Photoshop: Recovering blown highlights - using the Burn Tool


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StreetShooter

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Jan 17, 2002
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#1
Here's a tip to recover blown highlights in overexposed shots.

I took this picture of a gu-zheng (?) player and was disappointed to find that the musical notations he was poring over were blown out.



The problem got worse after I converted to B&W using the luminance channel and auto-levels.



Adjusting curves to bring out the notations would have resulted in the rest of the picture becoming dark and under-exposed. What to do?

I used the burn tool, set at midtones, 50% and 150 pixel size, and applied it to the white sheet of paper. It was like invisible ink! Everything came out clearly! Download the second picture and try it yourself!

Of course, the result is much better if you work with the original 2MP file, but you have to use a brush of about 500 pixels. I've exaggerated the effect for the purpose of illustration.

Can you spot the other areas I burned?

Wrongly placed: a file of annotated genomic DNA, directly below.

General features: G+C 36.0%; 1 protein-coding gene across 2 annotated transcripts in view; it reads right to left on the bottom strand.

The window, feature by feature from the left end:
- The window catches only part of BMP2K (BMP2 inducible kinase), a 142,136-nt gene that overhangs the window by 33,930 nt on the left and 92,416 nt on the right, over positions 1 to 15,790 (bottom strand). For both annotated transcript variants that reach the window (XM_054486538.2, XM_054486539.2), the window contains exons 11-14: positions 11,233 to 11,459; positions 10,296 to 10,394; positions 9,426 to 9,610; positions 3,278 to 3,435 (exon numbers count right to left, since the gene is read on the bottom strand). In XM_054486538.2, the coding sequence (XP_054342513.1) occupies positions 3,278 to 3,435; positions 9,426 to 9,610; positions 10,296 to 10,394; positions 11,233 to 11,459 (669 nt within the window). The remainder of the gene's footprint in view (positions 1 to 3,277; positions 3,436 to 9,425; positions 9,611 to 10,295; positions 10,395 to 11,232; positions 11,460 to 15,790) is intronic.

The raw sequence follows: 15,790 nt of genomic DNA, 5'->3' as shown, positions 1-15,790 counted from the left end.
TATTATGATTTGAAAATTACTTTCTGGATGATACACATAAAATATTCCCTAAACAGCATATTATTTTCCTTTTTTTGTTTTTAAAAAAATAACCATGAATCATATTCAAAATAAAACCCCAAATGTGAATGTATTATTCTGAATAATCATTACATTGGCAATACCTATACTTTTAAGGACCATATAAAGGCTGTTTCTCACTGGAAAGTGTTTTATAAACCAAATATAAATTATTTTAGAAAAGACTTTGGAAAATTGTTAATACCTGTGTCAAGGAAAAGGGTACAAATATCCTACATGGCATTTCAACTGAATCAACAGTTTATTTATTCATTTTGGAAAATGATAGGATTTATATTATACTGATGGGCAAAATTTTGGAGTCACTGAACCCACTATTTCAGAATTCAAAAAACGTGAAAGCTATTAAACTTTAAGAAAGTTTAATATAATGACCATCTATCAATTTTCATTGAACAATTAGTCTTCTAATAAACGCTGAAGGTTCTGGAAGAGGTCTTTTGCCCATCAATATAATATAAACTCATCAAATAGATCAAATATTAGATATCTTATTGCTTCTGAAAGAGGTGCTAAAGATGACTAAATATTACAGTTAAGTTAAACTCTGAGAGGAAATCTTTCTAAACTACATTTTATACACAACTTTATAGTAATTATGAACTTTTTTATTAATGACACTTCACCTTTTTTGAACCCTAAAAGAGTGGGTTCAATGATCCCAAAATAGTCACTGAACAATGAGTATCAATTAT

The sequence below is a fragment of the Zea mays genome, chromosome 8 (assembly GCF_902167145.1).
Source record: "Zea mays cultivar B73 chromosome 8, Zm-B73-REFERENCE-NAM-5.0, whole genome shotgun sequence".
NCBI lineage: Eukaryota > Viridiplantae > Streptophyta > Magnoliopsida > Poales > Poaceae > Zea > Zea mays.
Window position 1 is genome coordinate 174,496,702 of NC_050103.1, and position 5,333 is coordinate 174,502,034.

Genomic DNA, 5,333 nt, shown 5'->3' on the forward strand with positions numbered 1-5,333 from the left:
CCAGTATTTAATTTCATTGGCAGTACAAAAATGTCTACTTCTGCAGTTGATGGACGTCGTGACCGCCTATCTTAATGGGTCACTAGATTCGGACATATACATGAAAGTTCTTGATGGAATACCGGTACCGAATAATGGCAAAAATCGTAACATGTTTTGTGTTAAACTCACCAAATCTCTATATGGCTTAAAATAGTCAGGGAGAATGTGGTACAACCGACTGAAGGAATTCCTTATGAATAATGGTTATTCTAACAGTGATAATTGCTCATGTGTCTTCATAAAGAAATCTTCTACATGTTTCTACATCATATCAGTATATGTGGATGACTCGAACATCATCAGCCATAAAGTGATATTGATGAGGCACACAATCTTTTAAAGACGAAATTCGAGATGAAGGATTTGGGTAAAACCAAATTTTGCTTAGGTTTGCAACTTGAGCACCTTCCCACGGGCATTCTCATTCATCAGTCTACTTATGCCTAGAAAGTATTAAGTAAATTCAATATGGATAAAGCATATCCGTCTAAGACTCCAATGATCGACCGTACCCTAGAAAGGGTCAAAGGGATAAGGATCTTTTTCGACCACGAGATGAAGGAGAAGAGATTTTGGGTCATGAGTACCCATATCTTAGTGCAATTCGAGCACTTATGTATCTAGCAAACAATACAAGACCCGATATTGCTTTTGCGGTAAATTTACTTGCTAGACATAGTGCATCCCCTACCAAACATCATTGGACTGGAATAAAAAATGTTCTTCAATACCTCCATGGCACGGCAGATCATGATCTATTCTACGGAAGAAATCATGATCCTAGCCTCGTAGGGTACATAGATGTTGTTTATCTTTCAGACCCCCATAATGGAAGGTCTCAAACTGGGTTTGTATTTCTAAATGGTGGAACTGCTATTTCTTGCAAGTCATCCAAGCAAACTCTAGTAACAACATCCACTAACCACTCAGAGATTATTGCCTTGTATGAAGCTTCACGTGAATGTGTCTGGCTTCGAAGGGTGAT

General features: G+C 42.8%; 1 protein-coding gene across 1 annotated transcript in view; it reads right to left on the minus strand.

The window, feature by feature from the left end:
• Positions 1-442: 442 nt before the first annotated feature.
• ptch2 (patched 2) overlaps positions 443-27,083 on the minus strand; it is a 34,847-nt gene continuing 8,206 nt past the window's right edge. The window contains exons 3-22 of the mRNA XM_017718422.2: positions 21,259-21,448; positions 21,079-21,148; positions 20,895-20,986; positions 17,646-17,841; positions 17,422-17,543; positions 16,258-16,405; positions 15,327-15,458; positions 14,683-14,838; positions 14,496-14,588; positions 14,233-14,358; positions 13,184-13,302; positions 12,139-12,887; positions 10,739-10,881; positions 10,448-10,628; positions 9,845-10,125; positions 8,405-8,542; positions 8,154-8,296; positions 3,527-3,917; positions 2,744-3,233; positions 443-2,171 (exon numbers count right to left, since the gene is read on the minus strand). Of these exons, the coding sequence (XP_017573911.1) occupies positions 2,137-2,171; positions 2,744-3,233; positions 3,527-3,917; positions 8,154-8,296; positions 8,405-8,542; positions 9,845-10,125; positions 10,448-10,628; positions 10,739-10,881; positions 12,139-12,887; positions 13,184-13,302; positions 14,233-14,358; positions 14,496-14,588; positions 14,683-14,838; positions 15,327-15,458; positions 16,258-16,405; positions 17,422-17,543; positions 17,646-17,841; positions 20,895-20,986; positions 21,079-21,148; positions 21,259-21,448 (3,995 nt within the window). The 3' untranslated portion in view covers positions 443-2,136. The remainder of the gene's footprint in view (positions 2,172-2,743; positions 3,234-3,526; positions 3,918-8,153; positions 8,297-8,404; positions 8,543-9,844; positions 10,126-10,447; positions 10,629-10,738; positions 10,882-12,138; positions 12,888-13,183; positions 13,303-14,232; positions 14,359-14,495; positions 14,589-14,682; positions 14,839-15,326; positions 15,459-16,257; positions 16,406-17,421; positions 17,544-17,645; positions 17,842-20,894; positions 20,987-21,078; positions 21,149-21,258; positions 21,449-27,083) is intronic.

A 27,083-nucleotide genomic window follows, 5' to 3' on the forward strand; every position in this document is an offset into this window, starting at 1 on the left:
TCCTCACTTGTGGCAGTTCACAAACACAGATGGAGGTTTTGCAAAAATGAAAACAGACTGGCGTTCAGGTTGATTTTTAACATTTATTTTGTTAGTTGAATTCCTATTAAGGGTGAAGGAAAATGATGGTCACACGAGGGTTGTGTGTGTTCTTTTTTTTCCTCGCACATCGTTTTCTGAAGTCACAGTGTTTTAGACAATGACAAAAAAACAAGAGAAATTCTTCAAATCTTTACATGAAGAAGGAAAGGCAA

SNAG

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Jun 14, 2002
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#2
Originally posted by StreetShooter
Here's a tip to recover blown highlights in overexposed shots.

I took this picture of a gu-zheng (?) player and was disappointed to find that the musical notations he was poring over were blown out.



The problem got worse after I converted to B&W using the luminance channel and auto-levels.



Adjusting curves to bring out the notations would have resulted in the rest of the picture becoming dark and under-exposed. What to do?

I used the burn tool, set at midtones, 50% and 150 pixel size, and applied it to the white sheet of paper. It was like invisible ink! Everything came out clearly! Download the second picture and try it yourself!

Of course, the result is much better if you work with the original 2MP file, but you have to use a brush of about 500 pixels. I've exaggerated the effect for the purpose of illustration.

Can you spot the other areas I burned?

The guy's back (I mean shirt?)
And the canvas as well?
Wow...
Cool tip!
Thanks a lot for sharing...
 

Dec 25, 2002
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#3
woah great tip there! very useful~ :thumbsup:

p.s. that instrument is a yang-qin (not gu zheng);)
 

Jed

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Jan 19, 2002
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#4
Just being pedantic, but it's not to removed blown highlights, just overexposed bits.

Once detail is "blown" digitally, whether at capture or at scanning, then the detail is lost and no amount of burning in will help. Likewise, no amount of dodging of the shadows is going to raise detail if it's solid black.
 

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